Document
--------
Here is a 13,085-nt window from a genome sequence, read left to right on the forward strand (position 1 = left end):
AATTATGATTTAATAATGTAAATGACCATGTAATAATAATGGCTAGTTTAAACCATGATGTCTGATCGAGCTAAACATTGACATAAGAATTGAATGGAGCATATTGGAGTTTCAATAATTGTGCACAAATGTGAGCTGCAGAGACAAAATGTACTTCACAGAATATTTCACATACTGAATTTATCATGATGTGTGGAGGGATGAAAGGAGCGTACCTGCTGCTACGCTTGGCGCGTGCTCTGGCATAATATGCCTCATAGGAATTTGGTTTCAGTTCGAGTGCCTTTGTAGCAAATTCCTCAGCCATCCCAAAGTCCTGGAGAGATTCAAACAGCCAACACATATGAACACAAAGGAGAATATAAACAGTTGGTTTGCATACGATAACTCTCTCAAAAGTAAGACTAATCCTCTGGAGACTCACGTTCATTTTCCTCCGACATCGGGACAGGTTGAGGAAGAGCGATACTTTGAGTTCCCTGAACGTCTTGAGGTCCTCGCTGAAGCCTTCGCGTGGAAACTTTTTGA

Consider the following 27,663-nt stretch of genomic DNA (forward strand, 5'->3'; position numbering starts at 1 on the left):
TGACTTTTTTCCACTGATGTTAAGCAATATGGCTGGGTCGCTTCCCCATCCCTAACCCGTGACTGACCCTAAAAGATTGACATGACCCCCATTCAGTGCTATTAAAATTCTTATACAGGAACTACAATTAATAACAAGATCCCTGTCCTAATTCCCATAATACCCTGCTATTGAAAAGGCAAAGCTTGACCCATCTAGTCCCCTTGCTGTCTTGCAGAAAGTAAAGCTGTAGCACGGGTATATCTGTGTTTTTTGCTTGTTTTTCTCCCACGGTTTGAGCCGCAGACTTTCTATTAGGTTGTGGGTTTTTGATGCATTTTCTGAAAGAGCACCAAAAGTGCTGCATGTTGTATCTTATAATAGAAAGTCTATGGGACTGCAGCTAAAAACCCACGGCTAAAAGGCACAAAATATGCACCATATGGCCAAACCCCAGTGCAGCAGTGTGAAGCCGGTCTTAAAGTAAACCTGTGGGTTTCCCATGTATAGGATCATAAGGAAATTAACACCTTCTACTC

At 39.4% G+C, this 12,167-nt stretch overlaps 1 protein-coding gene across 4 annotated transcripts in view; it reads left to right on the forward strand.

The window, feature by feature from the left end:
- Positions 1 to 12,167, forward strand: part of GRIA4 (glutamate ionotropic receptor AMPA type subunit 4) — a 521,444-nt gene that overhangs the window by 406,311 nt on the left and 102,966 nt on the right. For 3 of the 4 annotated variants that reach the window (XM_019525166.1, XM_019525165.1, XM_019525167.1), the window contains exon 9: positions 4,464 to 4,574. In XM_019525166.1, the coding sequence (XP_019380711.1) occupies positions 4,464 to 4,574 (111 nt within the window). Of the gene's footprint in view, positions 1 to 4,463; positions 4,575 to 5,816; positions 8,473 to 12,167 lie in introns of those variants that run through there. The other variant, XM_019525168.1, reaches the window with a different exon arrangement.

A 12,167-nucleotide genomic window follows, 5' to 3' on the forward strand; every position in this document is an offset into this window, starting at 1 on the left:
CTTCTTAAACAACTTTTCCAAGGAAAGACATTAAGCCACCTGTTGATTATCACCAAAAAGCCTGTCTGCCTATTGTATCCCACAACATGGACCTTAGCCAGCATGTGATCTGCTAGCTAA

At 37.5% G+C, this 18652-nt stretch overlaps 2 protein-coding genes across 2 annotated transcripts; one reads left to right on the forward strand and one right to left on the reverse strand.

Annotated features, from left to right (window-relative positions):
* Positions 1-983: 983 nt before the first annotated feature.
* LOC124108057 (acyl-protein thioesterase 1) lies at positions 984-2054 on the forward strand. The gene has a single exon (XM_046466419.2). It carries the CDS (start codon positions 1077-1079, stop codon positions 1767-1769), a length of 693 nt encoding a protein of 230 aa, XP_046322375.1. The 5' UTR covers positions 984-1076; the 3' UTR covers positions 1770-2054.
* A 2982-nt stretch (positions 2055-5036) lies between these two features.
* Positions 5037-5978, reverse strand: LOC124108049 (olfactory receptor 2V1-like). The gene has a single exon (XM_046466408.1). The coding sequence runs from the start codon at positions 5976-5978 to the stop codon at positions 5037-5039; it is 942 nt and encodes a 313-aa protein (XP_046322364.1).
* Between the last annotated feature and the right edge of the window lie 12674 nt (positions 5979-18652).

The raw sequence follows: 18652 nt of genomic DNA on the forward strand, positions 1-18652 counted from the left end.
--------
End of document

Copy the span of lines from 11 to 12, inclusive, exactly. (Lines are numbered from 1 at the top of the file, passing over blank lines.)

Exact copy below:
Annotated features, from left to right (window-relative positions):
* Positions 1-983: 983 nt before the first annotated feature.